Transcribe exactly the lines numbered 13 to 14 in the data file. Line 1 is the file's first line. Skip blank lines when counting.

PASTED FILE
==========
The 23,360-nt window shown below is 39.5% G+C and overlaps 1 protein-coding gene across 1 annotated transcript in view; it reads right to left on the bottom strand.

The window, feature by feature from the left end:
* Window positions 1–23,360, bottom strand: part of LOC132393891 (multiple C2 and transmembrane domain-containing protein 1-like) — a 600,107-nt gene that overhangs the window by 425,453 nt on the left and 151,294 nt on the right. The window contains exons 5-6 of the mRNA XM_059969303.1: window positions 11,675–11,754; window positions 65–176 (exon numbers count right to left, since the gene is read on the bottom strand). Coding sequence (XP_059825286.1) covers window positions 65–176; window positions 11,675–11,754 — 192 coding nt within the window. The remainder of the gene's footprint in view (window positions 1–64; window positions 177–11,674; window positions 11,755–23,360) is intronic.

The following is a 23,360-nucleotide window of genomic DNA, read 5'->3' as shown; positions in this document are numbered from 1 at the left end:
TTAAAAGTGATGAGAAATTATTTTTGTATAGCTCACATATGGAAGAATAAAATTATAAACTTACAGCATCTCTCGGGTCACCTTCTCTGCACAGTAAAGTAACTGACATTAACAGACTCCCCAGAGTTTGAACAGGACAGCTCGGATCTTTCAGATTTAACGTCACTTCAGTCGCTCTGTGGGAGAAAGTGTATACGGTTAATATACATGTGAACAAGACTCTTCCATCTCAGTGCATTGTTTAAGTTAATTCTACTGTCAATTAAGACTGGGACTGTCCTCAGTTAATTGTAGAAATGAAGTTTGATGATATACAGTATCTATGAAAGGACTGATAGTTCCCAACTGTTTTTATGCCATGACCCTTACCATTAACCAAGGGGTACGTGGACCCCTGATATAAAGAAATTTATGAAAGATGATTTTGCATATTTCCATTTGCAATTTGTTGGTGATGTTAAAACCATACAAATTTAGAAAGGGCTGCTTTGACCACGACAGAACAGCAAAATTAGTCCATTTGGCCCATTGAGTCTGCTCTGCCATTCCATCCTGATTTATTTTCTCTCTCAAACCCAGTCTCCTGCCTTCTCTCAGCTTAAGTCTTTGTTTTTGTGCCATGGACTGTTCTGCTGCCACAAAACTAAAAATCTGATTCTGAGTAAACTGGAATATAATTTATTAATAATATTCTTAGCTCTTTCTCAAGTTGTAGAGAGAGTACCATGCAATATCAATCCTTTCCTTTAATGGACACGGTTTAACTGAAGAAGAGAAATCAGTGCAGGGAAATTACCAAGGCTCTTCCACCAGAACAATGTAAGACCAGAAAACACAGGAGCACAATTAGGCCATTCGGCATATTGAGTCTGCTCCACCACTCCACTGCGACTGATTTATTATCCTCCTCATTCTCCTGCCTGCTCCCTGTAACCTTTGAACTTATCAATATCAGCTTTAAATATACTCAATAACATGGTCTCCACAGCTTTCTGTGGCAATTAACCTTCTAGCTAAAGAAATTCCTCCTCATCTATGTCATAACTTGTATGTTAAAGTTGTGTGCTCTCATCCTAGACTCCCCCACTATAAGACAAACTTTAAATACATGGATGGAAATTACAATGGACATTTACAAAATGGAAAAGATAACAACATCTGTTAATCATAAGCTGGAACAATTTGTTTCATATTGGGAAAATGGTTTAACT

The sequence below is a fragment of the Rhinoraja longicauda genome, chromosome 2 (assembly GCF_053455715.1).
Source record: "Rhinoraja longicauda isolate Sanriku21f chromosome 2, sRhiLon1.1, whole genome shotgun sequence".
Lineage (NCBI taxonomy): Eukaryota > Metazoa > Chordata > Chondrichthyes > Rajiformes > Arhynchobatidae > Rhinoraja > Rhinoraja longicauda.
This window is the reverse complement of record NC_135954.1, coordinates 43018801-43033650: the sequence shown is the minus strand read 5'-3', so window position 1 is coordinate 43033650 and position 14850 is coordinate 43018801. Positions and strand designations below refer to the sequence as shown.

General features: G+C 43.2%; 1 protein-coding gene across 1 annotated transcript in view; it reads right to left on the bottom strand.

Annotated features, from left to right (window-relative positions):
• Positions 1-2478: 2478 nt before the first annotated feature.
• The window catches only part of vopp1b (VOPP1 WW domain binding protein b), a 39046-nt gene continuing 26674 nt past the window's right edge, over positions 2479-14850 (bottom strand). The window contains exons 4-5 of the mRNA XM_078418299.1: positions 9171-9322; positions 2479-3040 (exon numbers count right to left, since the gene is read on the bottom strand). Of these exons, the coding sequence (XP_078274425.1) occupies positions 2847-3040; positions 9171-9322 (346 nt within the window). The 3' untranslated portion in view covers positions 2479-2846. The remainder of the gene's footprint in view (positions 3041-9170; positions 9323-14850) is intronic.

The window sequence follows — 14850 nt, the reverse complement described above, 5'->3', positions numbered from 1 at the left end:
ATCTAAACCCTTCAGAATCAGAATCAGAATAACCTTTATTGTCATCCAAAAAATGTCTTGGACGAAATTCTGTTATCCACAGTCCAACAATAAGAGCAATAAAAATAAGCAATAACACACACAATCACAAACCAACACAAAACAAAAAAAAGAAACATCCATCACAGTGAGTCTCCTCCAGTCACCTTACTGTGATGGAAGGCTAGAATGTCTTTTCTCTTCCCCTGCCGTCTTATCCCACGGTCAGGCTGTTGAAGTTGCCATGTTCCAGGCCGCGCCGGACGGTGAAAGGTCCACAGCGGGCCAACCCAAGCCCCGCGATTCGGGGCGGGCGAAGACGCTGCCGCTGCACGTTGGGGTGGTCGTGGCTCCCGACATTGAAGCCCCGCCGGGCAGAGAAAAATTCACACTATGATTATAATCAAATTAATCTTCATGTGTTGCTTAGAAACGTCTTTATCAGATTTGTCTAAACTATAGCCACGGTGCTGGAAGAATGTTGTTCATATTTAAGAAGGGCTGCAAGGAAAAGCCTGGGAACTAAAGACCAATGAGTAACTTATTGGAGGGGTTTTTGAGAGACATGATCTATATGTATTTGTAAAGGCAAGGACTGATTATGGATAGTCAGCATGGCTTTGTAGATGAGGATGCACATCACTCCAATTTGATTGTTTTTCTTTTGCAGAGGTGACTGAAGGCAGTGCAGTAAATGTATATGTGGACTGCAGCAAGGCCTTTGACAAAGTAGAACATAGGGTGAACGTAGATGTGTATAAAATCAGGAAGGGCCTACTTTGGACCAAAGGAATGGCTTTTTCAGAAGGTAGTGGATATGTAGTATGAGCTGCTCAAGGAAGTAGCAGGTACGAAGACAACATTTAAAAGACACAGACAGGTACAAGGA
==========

• The window catches only part of vopp1b (VOPP1 WW domain binding protein b), a 39046-nt gene continuing 26674 nt past the window's right edge, over positions 2479-14850 (bottom strand). The window contains exons 4-5 of the mRNA XM_078418299.1: positions 9171-9322; positions 2479-3040 (exon numbers count right to left, since the gene is read on the bottom strand). Of these exons, the coding sequence (XP_078274425.1) occupies positions 2847-3040; positions 9171-9322 (346 nt within the window). The 3' untranslated portion in view covers positions 2479-2846. The remainder of the gene's footprint in view (positions 3041-9170; positions 9323-14850) is intronic.

The window sequence follows — 14850 nt, the reverse complement described above, 5'->3', positions numbered from 1 at the left end: